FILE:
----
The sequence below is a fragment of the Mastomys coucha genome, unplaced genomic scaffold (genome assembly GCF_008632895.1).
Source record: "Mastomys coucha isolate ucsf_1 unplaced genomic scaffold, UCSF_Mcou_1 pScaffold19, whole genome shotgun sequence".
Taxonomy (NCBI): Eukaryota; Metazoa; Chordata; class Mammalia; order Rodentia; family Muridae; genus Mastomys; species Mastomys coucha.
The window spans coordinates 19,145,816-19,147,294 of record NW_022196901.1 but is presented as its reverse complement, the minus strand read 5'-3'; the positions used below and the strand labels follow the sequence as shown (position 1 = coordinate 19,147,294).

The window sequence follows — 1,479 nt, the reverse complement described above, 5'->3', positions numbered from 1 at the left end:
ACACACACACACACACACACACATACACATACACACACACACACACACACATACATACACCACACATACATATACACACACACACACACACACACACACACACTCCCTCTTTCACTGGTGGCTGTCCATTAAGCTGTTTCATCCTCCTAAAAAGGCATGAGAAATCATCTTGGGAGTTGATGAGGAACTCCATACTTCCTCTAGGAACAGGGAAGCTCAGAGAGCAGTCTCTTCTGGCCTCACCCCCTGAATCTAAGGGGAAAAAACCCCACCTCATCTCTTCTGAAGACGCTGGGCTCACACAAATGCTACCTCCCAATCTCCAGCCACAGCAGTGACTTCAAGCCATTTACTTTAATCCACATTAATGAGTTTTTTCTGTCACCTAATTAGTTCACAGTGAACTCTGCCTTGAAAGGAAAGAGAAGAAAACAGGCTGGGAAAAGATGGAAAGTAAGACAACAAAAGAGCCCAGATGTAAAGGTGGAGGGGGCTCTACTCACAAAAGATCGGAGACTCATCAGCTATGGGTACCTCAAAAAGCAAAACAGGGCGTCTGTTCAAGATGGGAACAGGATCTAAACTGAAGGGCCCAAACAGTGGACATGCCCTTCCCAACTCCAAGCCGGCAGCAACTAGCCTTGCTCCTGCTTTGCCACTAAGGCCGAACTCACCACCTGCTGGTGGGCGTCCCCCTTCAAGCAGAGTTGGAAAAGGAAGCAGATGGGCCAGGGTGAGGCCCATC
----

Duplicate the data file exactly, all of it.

The sequence below is a fragment of the Mastomys coucha genome, unplaced genomic scaffold (genome assembly GCF_008632895.1).
Source record: "Mastomys coucha isolate ucsf_1 unplaced genomic scaffold, UCSF_Mcou_1 pScaffold19, whole genome shotgun sequence".
Taxonomy (NCBI): Eukaryota; Metazoa; Chordata; class Mammalia; order Rodentia; family Muridae; genus Mastomys; species Mastomys coucha.
The window spans coordinates 19,145,816-19,147,294 of record NW_022196901.1 but is presented as its reverse complement, the minus strand read 5'-3'; the positions used below and the strand labels follow the sequence as shown (position 1 = coordinate 19,147,294).

The window sequence follows — 1,479 nt, the reverse complement described above, 5'->3', positions numbered from 1 at the left end:
ACACACACACACACACACACACATACACATACACACACACACACACACACATACATACACCACACATACATATACACACACACACACACACACACACACACACTCCCTCTTTCACTGGTGGCTGTCCATTAAGCTGTTTCATCCTCCTAAAAAGGCATGAGAAATCATCTTGGGAGTTGATGAGGAACTCCATACTTCCTCTAGGAACAGGGAAGCTCAGAGAGCAGTCTCTTCTGGCCTCACCCCCTGAATCTAAGGGGAAAAAACCCCACCTCATCTCTTCTGAAGACGCTGGGCTCACACAAATGCTACCTCCCAATCTCCAGCCACAGCAGTGACTTCAAGCCATTTACTTTAATCCACATTAATGAGTTTTTTCTGTCACCTAATTAGTTCACAGTGAACTCTGCCTTGAAAGGAAAGAGAAGAAAACAGGCTGGGAAAAGATGGAAAGTAAGACAACAAAAGAGCCCAGATGTAAAGGTGGAGGGGGCTCTACTCACAAAAGATCGGAGACTCATCAGCTATGGGTACCTCAAAAAGCAAAACAGGGCGTCTGTTCAAGATGGGAACAGGATCTAAACTGAAGGGCCCAAACAGTGGACATGCCCTTCCCAACTCCAAGCCGGCAGCAACTAGCCTTGCTCCTGCTTTGCCACTAAGGCCGAACTCACCACCTGCTGGTGGGCGTCCCCCTTCAAGCAGAGTTGGAAAAGGAAGCAGATGGGCCAGGGTGAGGCCCATC